The childhood obesity epidemic, that is rapidly increased in most high-income, low- and middle-income countries, is considered as one of the most serious global public health challenges for the 21st century. It may be associated with adverse health effects during childhood and an increased risk of premature morbidity and mortality later in life. Investigating possible therapeutic strategies able to counteract negative effects on child health and the risk of more severe comorbidities during adulthood is considered as a major priority. Intensive lifestyle modifications, involving diet, physical activity and behaviors are fundamental to achieve this goal. However, the characteristics of all intervention components as well as the length, the intensity, and the effectiveness of lifestyle interventions may vary largely among studies. Additionally, recently a great deal of attention has been focused on the gut microbiota as “environmental factor” playing an important role in the development of obesity and its complications and several mechanisms able to explain this association have been proposed. This evidence needs to be further elucidated because it may have a relevant role in prevention and treatment of childhood obesity. Lastly, diets high in fruits and vegetables are widely recommended for their health-promoting properties, as they are important sources of dietary fiber, vitamins, especially vitamins C and A, minerals and phytochemicals, especially antioxidants and polyphenols. It has been suggested that, among phytochemicals, salicylic acid may have an important role, being involved in the regulation of inflammation, oxidative stress and glucose metabolism. The present PhD thesis tried to further elucidate these topics through three different tasks. The primary aim of the present PhD thesis was to evaluate whether a 1-year lifestyle intervention, based on normocaloric diet, promotion of physical activity and behavior changes, may improve obesity, metabolic profile and obesity-related comorbidities, as glucose metabolism alterations, hyperlipidemia, prehypertension/hypertension, increased liver echogenicity and metabolic syndrome, in a cohort of obese children. Secondary aims were to evaluate qualitatively and quantitatively gut microbiota biodiversity in obese and normal-weight children and to compare gut microbiota profiles with SCFAs and BMI z-scores to gain insights into the structure and activity of the microbiota in pediatric obesity. The tertiary aim was to determine the concentrations of serum salicylic acid in a group of obese children, compared to normal-weight children, and to evaluate if an association may exist between serum salicylic acid and fruit and vegetable consumption. Our results confirmed that obesity is associated with detrimental effects on health already during pediatric age, thus children may show prehypertension/hypertension, insulin resistance, pre-diabetes, hyperlipidemia, liver steatosis and metabolic syndrome. Moreover, childhood obesity may be associated with changes of some core microbial species, preexisting or diet-induced, and these changes may be involved in the etiology of obesity. Among these, an alteration of the gut microbiota composition of obese children, characterized by an increased abundance of Firmicutes and a decreased abundance of Bacteroidetes, was observed. Although beneficial effects of fruit and vegetable consumption are well-known, results from our study showed that fruit and vegetable consumption in children was very low, about 50% lower of the minimum recommended value by WHO (400 g daily). Furthermore, obese children had lower levels of serum salicylic acid than normal-weight children. These results suggest that nutrition education towards an adequate fruit and vegetable consumption should be stressed in children. Moreover, although the relationship of serum salicylic acid with fruit and vegetables consumption did not reach statistical significance both in obese and normal-weight children, promotion of fruit and vegetables with higher content of salicylic acid might be considered as part of the nutrition counseling for obese children. Finally, findings from our longitudinal study clearly highlighted the importance of a 1-year lifestyle intervention, based on a normocaloric Mediterranean balanced diet for pediatric age, promotion of physical activity and behavior changes, in the improvement of cardio-metabolic risk factors and in the reduction of the prevalence of some obesity-related comorbidities, as insulin resistance, pre-diabetes, prehypertension/hypertension, hypertriglyceridemia, higher liver echogenicity and metabolic syndrome.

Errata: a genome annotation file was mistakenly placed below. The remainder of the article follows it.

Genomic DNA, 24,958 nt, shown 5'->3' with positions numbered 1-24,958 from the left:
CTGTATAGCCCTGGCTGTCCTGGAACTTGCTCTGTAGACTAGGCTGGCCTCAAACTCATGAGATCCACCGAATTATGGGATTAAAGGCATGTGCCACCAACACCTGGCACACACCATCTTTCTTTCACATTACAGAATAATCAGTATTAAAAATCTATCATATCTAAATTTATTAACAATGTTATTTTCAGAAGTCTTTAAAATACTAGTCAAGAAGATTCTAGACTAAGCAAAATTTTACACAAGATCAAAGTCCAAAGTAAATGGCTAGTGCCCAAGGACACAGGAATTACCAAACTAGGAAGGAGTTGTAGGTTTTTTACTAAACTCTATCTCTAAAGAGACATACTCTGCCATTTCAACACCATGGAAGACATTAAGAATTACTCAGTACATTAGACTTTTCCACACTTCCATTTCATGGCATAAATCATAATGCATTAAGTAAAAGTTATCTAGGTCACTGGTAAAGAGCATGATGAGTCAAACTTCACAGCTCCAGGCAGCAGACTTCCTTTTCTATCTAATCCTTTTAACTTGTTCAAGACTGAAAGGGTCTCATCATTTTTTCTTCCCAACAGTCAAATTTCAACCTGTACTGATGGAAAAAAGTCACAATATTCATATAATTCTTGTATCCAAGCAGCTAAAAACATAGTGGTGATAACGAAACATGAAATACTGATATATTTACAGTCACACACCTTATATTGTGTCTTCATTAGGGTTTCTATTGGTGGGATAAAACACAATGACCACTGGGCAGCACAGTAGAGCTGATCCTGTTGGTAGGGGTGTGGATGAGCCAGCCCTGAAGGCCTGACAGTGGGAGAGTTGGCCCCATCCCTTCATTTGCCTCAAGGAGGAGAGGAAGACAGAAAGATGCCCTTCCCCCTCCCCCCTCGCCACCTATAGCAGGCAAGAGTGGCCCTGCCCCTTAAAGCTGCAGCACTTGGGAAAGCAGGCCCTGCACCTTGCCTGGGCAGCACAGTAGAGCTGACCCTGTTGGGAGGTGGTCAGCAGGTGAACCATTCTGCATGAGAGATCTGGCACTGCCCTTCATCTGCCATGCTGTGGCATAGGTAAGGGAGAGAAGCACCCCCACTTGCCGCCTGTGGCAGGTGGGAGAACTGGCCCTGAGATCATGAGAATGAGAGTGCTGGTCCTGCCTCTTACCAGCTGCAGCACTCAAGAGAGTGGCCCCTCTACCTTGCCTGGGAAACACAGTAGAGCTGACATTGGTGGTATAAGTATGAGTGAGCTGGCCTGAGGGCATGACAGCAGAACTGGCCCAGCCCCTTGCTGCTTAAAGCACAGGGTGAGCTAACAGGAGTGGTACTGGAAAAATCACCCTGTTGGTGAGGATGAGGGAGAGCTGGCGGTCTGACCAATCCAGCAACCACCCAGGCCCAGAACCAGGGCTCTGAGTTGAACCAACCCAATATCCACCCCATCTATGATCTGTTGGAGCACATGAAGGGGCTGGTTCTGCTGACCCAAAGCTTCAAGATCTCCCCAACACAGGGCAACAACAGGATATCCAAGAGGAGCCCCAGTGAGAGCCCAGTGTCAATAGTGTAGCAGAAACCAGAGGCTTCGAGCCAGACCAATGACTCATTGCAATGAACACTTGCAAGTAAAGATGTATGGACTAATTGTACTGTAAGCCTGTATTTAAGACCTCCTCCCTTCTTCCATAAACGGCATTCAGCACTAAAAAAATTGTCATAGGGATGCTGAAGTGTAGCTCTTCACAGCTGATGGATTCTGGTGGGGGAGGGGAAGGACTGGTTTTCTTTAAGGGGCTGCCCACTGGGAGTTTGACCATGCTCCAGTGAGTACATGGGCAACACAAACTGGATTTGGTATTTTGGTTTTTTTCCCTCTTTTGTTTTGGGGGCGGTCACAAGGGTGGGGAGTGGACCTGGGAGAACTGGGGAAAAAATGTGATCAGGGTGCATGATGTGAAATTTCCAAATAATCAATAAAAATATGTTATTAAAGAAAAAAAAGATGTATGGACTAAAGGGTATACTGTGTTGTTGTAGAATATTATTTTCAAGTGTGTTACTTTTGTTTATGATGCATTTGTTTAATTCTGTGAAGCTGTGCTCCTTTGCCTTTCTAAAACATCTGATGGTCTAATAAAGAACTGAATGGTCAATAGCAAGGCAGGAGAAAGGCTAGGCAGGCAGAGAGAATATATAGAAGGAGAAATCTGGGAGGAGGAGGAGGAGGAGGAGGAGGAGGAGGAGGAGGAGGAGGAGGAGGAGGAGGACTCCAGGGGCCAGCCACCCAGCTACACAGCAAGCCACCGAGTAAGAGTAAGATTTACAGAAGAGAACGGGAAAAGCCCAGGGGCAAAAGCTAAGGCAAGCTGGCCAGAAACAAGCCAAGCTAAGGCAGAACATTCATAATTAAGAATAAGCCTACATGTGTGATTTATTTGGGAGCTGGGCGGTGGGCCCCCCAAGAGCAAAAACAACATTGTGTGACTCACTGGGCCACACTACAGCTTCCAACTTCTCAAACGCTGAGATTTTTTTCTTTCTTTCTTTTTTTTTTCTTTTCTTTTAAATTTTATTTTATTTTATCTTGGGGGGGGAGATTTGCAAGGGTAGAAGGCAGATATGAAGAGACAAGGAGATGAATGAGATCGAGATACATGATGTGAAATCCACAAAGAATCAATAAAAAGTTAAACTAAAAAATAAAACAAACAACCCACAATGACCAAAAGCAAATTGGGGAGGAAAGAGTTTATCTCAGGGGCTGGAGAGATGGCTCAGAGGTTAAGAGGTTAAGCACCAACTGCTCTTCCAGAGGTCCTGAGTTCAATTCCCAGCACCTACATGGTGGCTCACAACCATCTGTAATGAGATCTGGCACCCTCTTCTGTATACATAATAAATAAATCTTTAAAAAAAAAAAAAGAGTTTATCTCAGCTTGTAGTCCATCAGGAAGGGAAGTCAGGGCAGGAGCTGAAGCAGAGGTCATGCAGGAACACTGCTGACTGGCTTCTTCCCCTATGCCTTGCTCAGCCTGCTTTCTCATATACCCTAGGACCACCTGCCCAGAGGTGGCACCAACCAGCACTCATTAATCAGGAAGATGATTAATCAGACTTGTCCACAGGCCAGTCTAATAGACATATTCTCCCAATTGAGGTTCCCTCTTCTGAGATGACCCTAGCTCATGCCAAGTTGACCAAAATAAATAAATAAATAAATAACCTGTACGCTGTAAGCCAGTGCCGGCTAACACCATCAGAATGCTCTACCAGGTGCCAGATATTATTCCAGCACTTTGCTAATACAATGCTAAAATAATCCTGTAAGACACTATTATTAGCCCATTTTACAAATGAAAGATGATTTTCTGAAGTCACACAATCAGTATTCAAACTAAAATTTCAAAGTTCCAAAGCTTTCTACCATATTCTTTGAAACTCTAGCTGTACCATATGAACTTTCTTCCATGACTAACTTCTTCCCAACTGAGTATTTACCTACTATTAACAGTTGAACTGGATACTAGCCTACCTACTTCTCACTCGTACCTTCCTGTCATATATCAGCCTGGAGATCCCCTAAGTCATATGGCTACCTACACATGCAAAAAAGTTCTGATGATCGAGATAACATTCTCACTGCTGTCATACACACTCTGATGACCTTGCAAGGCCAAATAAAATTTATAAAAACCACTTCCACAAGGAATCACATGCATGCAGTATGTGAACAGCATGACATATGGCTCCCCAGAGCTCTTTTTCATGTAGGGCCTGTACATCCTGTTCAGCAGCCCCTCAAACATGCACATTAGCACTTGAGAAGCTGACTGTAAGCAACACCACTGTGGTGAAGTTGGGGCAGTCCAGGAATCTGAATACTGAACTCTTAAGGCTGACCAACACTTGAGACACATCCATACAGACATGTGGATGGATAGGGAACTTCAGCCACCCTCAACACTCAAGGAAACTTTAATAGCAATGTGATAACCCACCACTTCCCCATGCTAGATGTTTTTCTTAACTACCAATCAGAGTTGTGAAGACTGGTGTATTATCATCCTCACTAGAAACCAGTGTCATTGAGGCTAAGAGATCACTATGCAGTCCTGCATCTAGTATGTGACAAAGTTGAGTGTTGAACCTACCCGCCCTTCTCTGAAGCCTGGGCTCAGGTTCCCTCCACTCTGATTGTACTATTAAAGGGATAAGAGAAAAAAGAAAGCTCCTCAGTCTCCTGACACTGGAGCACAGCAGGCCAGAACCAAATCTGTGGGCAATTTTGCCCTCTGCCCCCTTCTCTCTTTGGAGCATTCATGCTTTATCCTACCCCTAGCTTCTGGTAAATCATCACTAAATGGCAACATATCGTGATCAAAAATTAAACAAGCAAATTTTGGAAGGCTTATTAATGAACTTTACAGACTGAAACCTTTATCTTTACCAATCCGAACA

CHILDHOOD OBESITY AND RELATED COMORBIDITIES:FROM UNHEALTHY DIET TO A FOOD-BASED APPROACH / C. Lassandro ; tutor: E. Verduci; coordinatore: G.V. Zuccotti. - Milano : Università degli studi di Milano. DIPARTIMENTO DI SCIENZE DELLA SALUTE, 2017 Apr 11. ((29. ciclo, Anno Accademico 2016.
|Titolo:||CHILDHOOD OBESITY AND RELATED COMORBIDITIES:FROM UNHEALTHY DIET TO A FOOD-BASED APPROACH|
|Tutor esterno:||VERDUCI, ELVIRA|
|Supervisori e coordinatori interni:||ZUCCOTTI, GIAN VINCENZO|
|Data di pubblicazione:||11-apr-2017|
|Settore Scientifico Disciplinare:||Settore MED/38 - Pediatria Generale e Specialistica|
|Citazione:||CHILDHOOD OBESITY AND RELATED COMORBIDITIES:FROM UNHEALTHY DIET TO A FOOD-BASED APPROACH / C. Lassandro ; tutor: E. Verduci; coordinatore: G.V. Zuccotti. - Milano : Università degli studi di Milano. DIPARTIMENTO DI SCIENZE DELLA SALUTE, 2017 Apr 11. ((29. ciclo, Anno Accademico 2016.|
|Digital Object Identifier (DOI):||http://dx.doi.org/10.13130/lassandro-carlotta_phd2017-04-11|
|Appare nelle tipologie:||Tesi di dottorato|